2. Sandra Garvin says

    P.S. When I see the words “Asalto Navideno,” I can’t help but think of the famed Willie Colon/Hector LaVoe Christmas album of the 70’s with that titled song–my absolute best album.

    1. Hector Aviles says

      There’s 2 of those Asalto Navideño albums, and I like both, but especially the 2nd album, when Willie Colon’s band, and Hector Lavoe in particular where at their peak.

  3. Anonymous says

    Maybe doing it early in the day and still having them know your coming, it sucks but its better to keep it alive, specially if you live in the states.

  4. Orlando says

    Nothing that is worth anything is quick if it’s to be long-lasting so here goes my ideas;

    Educating the youth about the richness of our culture and traditions and how they build community and add quality to life would be a good start. Building pride is important as the dominant culture of the mainland tends to suffocate and can be seen as “better than” by our youth. I would look at the public school system to see how Puerto Rican culture and traditions are taught and sustained.

    Next, I would put in place a government (Eg., governor) that promotes our culture and traditions instead of spending tax payer money on trying to get the Island to be another state because once that bridge is crossed there is no turning back on the loss of our traditions (Tejas, Nuevo Méjico, Alaska and Hawaii as examples, need I say more?)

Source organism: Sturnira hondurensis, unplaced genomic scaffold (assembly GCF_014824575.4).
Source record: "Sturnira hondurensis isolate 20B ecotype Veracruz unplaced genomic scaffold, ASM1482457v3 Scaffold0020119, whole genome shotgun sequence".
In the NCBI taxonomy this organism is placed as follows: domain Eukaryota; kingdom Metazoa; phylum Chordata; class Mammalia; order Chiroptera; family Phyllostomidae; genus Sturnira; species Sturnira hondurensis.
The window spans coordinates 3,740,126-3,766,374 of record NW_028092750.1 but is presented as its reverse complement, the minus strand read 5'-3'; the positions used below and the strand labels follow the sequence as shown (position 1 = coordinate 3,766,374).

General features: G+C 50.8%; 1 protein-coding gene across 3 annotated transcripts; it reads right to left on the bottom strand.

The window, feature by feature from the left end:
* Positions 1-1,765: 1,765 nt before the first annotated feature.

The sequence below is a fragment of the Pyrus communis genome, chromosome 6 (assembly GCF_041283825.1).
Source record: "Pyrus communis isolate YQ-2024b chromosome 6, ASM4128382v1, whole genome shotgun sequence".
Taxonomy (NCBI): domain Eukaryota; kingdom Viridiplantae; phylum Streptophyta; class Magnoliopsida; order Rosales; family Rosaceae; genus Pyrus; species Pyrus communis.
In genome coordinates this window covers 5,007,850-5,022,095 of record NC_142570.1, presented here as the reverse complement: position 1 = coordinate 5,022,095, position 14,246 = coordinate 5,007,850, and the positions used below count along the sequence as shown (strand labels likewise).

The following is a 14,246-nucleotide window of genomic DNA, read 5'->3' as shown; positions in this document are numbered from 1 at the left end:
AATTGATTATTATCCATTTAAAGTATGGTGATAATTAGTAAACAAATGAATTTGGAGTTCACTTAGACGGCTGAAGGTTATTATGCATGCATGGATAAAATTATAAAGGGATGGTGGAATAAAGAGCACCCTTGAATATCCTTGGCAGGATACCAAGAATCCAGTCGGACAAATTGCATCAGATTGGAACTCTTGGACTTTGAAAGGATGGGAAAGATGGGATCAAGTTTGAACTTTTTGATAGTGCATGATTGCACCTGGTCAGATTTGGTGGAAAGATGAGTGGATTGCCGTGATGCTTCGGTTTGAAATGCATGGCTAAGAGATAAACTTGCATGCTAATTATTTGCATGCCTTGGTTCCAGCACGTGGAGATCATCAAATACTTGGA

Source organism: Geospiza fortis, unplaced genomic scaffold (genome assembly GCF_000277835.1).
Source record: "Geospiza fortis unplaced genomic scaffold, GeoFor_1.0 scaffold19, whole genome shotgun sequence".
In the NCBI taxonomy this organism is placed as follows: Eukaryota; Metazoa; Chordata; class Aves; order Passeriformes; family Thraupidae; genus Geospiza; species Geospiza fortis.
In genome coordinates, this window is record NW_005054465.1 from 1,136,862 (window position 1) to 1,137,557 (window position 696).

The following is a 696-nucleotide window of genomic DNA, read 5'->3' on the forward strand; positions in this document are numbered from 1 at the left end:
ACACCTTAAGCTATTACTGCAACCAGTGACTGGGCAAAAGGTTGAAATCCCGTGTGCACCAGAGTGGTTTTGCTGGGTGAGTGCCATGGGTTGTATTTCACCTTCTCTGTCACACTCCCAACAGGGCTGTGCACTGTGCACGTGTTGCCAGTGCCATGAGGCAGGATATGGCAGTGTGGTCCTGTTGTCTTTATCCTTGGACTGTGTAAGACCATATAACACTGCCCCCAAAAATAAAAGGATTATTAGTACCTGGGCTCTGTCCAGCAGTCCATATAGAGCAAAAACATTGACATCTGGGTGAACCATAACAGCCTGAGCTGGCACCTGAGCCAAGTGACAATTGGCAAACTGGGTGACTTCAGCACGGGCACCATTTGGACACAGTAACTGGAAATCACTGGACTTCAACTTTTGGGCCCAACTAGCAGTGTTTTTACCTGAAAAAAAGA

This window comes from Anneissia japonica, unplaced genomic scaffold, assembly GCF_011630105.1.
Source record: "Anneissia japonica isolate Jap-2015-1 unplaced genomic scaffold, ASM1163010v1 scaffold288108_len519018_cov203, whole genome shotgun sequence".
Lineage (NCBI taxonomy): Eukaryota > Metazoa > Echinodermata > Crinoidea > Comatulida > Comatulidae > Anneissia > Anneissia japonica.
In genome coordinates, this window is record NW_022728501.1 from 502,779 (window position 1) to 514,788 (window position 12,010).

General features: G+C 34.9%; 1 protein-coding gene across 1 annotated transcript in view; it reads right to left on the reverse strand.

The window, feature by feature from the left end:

Radio stations can do more with building of traditions as well. Music is a good inroad for this purpose.

    In short, when the people value what took centuries to build, it’s hard to loose something so indispensable to the quality of life as traditions. (You can see this pride more so in the interior of the Island vs the more Americanized metropolitan area of the north.) But when you have a system (government) that makes people believe that even more assimilation is best (but at what price), that the “other” is “better than” the what is, then we have an inevitable decline of those values, traditions and customs. Therefore, no surprise the parrandas are dying out. So let’s change our focus on who we are as a people!